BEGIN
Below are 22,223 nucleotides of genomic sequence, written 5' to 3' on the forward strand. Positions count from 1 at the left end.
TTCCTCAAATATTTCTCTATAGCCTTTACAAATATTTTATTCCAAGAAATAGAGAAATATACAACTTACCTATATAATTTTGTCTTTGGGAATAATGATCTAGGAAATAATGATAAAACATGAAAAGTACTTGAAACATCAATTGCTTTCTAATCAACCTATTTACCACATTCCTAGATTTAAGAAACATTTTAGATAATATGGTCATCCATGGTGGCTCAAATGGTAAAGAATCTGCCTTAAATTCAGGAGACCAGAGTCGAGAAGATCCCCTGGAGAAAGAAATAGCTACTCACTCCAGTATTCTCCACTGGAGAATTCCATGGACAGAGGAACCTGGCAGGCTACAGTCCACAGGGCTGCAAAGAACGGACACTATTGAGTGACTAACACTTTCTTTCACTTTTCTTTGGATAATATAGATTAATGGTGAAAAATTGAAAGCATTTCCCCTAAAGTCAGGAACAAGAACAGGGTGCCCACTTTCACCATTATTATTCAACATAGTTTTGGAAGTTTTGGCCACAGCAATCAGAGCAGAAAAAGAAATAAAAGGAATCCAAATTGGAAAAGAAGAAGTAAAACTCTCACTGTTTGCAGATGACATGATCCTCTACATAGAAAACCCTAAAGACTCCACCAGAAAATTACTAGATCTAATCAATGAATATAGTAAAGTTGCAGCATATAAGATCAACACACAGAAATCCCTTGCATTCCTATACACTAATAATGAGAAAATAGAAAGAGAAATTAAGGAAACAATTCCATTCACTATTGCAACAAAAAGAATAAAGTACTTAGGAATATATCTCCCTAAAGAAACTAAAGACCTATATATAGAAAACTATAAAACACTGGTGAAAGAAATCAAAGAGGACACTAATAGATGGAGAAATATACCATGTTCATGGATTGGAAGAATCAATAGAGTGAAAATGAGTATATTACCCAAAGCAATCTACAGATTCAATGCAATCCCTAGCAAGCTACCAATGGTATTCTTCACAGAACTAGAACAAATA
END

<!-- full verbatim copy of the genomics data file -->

Below are 22,223 nucleotides of genomic sequence, written 5' to 3' on the forward strand. Positions count from 1 at the left end.
TTCCTCAAATATTTCTCTATAGCCTTTACAAATATTTTATTCCAAGAAATAGAGAAATATACAACTTACCTATATAATTTTGTCTTTGGGAATAATGATCTAGGAAATAATGATAAAACATGAAAAGTACTTGAAACATCAATTGCTTTCTAATCAACCTATTTACCACATTCCTAGATTTAAGAAACATTTTAGATAATATGGTCATCCATGGTGGCTCAAATGGTAAAGAATCTGCCTTAAATTCAGGAGACCAGAGTCGAGAAGATCCCCTGGAGAAAGAAATAGCTACTCACTCCAGTATTCTCCACTGGAGAATTCCATGGACAGAGGAACCTGGCAGGCTACAGTCCACAGGGCTGCAAAGAACGGACACTATTGAGTGACTAACACTTTCTTTCACTTTTCTTTGGATAATATAGATTAATGGTGAAAAATTGAAAGCATTTCCCCTAAAGTCAGGAACAAGAACAGGGTGCCCACTTTCACCATTATTATTCAACATAGTTTTGGAAGTTTTGGCCACAGCAATCAGAGCAGAAAAAGAAATAAAAGGAATCCAAATTGGAAAAGAAGAAGTAAAACTCTCACTGTTTGCAGATGACATGATCCTCTACATAGAAAACCCTAAAGACTCCACCAGAAAATTACTAGATCTAATCAATGAATATAGTAAAGTTGCAGCATATAAGATCAACACACAGAAATCCCTTGCATTCCTATACACTAATAATGAGAAAATAGAAAGAGAAATTAAGGAAACAATTCCATTCACTATTGCAACAAAAAGAATAAAGTACTTAGGAATATATCTCCCTAAAGAAACTAAAGACCTATATATAGAAAACTATAAAACACTGGTGAAAGAAATCAAAGAGGACACTAATAGATGGAGAAATATACCATGTTCATGGATTGGAAGAATCAATAGAGTGAAAATGAGTATATTACCCAAAGCAATCTACAGATTCAATGCAATCCCTAGCAAGCTACCAATGGTATTCTTCACAGAACTAGAACAAATA